For the past 23 years, Bob Kraft has been the chief lobbyist for Indiana Farm Bureau the Statehouse. This week Kraft is ending his career. Indiana agriculture was a lot different in 1990 when Kraft first took over as the Public Policy Director for Indiana Farm Bureau. Over the years, he has been the face and voice of agriculture at the state capitol. He told me that over the past 23 years agriculture has grown in influence and political clout with state lawmakers, “The biggest change I have seen is that today most members of both parties in both the House and Senate view agriculture as an integral part of the Indiana business economy.”
Kraft counts among his proudest accomplishments the passing of the corn checkoff, the establishment of the Indiana Department of Agriculture, and the elimination of the inheritance tax, “While it did not get a lot of attention, the elimination of the inheritance tax is a significant help to farmers and business owners who want to pass on their farm or business to the next generation.”
During his tenure, Kraft has found himself in the middle of some major political battles. He noted that the change to daylight savings time was one of these and was an issue in which Farm Bureau played a major role. He stated it would not have happened without Farm Bureau support, “Once Farm Bureau changed its position because we saw a benefit to our members, then state law changed.” He said that is an example of how the grassroots Farm Bureau process works to change state laws.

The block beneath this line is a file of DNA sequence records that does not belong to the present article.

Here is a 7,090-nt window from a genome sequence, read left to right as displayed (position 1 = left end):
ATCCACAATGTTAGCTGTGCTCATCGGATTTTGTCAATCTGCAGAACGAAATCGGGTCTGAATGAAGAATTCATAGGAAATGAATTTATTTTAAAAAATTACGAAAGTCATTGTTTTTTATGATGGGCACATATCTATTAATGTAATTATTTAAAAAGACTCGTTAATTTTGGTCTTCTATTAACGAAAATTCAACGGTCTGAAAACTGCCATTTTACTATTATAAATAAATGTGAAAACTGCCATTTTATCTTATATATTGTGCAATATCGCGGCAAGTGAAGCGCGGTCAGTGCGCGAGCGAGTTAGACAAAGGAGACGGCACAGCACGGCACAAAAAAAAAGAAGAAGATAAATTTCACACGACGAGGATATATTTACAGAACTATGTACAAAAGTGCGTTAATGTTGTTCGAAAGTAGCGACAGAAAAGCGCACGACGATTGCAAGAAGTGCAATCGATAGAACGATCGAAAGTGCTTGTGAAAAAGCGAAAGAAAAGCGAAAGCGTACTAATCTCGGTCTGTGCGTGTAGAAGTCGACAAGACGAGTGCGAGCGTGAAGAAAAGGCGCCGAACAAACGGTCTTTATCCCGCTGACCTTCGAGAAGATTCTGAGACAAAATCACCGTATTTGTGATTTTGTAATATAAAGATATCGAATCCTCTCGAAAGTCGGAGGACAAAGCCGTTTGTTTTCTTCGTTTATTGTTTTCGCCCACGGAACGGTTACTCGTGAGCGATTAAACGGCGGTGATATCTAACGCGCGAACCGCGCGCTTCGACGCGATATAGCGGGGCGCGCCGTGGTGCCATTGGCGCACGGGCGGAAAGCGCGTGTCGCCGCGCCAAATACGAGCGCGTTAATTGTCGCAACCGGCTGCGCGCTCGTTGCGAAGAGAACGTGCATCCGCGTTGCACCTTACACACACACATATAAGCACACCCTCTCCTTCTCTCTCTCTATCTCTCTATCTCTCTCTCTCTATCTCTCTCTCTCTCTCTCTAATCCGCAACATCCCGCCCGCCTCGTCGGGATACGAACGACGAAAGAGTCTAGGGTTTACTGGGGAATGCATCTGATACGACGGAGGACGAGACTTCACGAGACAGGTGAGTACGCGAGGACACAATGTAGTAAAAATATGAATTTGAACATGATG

Kraft noted that the establishment of a Political Action Committee, Farm Bureau Elect, has also given Farm Bureau a great deal of political influence. In addition, farmer participation in lobbying efforts has grown over the years. Today almost every week that the legislature is in session there are delegations from County Farm Bureaus at the Statehouse visiting with lawmakers.
As for the biggest challenge in the future, Kraft sees that funding for ag and rural interests will continue to be a challenge, “Urban areas have more votes, and they are always going to demanding more funding.” He said it will take hard work on the part of farm and rural interests to obtain their share of state resources.
Listen to the complete interview with Bob Kraft here.